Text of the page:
When I play a certain note like the 9th fret on the G string or the 8th fret on the B string (it is more prominent with higher notes) it seems to ring out almost like reverb but I have no reverb on my amp. It is only annoying when I play single notes (like a solo) and it rings out after I've lifted my finger off the note or even tried to mute it. I guess it's almost like a harmonic being played but my finger is on the space in between the fret. It only stops ringing if I put my entire palm on the string. My guitar is an Ibanez GRX70QA and my amp is a Blackstar V3 10W. I would say there's something wrong with the amp (even though it is like new and working perfect) but I've tried this with other amps and it still happens so I think it might be my guitar or possibly because I have distortion on?

  • 1
    It’s more likely your technique than anything else. When you go to stop the note, are you muting all of the strings? Commented Aug 17, 2022 at 2:50
  • Probably linked : music.stackexchange.com/questions/104170/…
    – Tom
    Commented Aug 17, 2022 at 5:32
  • It would help a lot if you can post an audio clip (video even better) of the issue occurring. Most people are telling you it's an issue with your technique but it would be good to rule out other things.
    – helveticat
    Commented Aug 22, 2022 at 12:22

4 Answers 4


Muting guitar strings is a bit tricky, especially if you use lots of distortion, and is a significant part of playing technique you need to learn.

Whenever you play a note (or even a note is played by another source close to the instrument), other strings may also resonate with sympathetic vibration.

What might not be obvious is that strings can and do vibrate with many frequencies besides the fundamental frequency: there are also harmonic components an octave above, octave + fifth, 2 octaves and further up. Various frequencies of the note you play can excite various harmonics on other strings. E.g. the note on 9th fret of the G string is E4, and it can excite harmonics on both E strings, and also the A string. The note on the 8th fret of the B string is G4, and will excite G string, maybe also A string. The only solution to this is to make sure to mute all strings. There are various ways to do that, using both hands.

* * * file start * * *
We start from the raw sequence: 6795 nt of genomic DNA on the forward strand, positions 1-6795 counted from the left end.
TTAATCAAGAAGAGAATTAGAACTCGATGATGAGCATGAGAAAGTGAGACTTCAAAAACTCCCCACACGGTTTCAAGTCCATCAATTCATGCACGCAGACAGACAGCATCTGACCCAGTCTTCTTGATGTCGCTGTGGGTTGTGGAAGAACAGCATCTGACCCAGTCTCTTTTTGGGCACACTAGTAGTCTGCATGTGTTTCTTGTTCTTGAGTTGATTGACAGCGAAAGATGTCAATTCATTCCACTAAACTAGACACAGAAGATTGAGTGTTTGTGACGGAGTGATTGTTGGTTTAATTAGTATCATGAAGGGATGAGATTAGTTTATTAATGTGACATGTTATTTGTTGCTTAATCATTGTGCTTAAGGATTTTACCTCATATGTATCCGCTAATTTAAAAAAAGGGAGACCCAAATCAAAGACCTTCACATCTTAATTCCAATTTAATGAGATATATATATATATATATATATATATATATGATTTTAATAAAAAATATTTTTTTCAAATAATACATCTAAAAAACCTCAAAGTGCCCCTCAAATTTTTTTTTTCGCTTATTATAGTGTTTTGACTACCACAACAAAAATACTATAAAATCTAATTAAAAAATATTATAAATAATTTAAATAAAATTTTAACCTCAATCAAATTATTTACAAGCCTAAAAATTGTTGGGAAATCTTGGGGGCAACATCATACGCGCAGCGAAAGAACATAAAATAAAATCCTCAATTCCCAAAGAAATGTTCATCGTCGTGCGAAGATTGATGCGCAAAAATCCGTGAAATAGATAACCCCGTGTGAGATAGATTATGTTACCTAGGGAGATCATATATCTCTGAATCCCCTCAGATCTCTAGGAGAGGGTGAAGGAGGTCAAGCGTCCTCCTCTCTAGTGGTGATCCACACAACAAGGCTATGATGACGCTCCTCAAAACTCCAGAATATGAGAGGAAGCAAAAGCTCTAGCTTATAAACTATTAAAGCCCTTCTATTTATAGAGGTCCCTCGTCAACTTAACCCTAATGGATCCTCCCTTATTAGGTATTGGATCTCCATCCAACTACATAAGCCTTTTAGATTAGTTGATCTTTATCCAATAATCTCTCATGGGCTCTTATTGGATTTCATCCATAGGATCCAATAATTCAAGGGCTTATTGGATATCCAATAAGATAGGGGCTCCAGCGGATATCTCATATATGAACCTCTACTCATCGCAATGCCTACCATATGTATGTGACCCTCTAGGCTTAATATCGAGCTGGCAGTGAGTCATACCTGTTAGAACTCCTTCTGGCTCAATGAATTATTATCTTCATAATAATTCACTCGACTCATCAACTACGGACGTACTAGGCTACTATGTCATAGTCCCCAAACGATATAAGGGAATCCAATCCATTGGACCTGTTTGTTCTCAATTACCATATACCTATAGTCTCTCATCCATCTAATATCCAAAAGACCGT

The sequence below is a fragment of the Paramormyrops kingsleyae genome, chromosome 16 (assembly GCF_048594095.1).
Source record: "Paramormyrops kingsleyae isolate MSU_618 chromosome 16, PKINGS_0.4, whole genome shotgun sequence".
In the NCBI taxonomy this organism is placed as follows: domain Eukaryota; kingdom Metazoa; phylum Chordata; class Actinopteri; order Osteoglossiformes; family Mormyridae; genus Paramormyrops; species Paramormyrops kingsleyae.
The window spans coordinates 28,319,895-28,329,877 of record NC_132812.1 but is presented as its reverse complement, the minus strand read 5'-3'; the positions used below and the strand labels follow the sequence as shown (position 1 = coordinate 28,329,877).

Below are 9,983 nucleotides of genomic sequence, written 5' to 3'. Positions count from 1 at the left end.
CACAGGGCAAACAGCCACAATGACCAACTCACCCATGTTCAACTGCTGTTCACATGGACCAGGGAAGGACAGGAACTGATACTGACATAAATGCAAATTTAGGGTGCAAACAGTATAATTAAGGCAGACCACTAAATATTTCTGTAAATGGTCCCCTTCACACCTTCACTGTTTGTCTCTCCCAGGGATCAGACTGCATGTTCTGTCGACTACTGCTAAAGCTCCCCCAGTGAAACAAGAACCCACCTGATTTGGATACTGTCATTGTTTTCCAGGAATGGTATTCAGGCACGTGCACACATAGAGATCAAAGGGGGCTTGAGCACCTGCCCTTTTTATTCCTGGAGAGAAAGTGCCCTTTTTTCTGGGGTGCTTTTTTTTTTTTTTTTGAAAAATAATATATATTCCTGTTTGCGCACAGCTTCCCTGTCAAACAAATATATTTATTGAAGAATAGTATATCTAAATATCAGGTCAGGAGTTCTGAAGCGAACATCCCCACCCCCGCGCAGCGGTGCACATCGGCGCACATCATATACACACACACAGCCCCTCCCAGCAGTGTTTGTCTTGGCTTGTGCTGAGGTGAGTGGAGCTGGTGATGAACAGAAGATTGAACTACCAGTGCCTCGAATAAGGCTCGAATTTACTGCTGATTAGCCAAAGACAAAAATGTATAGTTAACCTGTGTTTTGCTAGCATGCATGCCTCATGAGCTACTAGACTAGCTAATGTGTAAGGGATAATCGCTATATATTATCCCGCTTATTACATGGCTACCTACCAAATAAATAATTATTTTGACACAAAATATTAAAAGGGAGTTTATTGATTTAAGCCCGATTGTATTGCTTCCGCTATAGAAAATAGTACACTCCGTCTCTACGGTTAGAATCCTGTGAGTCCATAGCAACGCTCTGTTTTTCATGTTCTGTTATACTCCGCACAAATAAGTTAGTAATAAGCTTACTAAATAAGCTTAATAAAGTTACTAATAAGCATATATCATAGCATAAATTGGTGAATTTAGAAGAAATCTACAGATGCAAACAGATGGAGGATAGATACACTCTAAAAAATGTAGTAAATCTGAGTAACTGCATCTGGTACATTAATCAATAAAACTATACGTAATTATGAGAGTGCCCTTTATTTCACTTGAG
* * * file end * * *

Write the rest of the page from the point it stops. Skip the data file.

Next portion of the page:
I guess it's almost like a harmonic being played but my finger is on the space in between the fret.

Touching a string with a single finger might be insufficient to mute it, especially when the finger is close to the harmonic node. As you noticed, you need to use whole palm or several fingers touching at various points. This is particularly tricky because depending on the part of the neck or specific notes you play the same muting technique may or may not work.


In addition to sympathetic resonance from other strings, on guitars with vibrato tailpiece the vibrato springs can resonate too. You can tell this from strings resonating by muting all strings for a short moment. If the sound comes back after you free the strings, it's the vibrato.

If it's the vibrato, there are tricks for muting it like piece of foam in the cavity, rubber tubes around the springs or just changing the tension a bit to change the resonance frequencies to some rarely used key.

On some guitars the piece of string between nut and tuner can vibrate too, and some guitarists like to mute it.

  • wondering if some occurrances of the word "strings" in the first paragraph should read "springs"?
    – Yorik
    Commented Aug 23, 2022 at 19:00
  • @Yorik yes, fixed now
    – ojs
    Commented Aug 23, 2022 at 19:18
  • 1
    Good point. In tune-o-matic also the part of the string between the bridge and the tailpiece can resonate. Commented Aug 23, 2022 at 19:53
  • The string section between Jazzmaster-style vibrato and bridge is on the other hand awesome and should not be muted.
    – ojs
    Commented Aug 23, 2022 at 20:52
  • I stuff little tubes of rolled up paper into my springs to dampen this effect. Commented Aug 28, 2022 at 0:19

Guitarists all have to learn at some point to mute the strings not being played, particularly when using high volumes or distortion.

The reasons are exactly as user 1079505 states, and are a part of guitaring.

We all have to find our own way of muting the unplayed strings - palm of playing hand, fingers of each hand, very careful playing - and there is no one way that works for all. Keeping a good distance from the amp also helps.


maybe you are not releasing the fret in a clean way? try to do it slower and in a 90° angle away from the neck, do you know what pull offs are? Maybe you are accidentally doing that?, also, try muting strings with your left and right hand, by resting your right hand palm on the bridge and bringing it onto the string you wish to mute, it is very far away from harmonics there but still very accessable and works for me when i play stuff from (Enter any thrash, power, glam or groove metal band name here)

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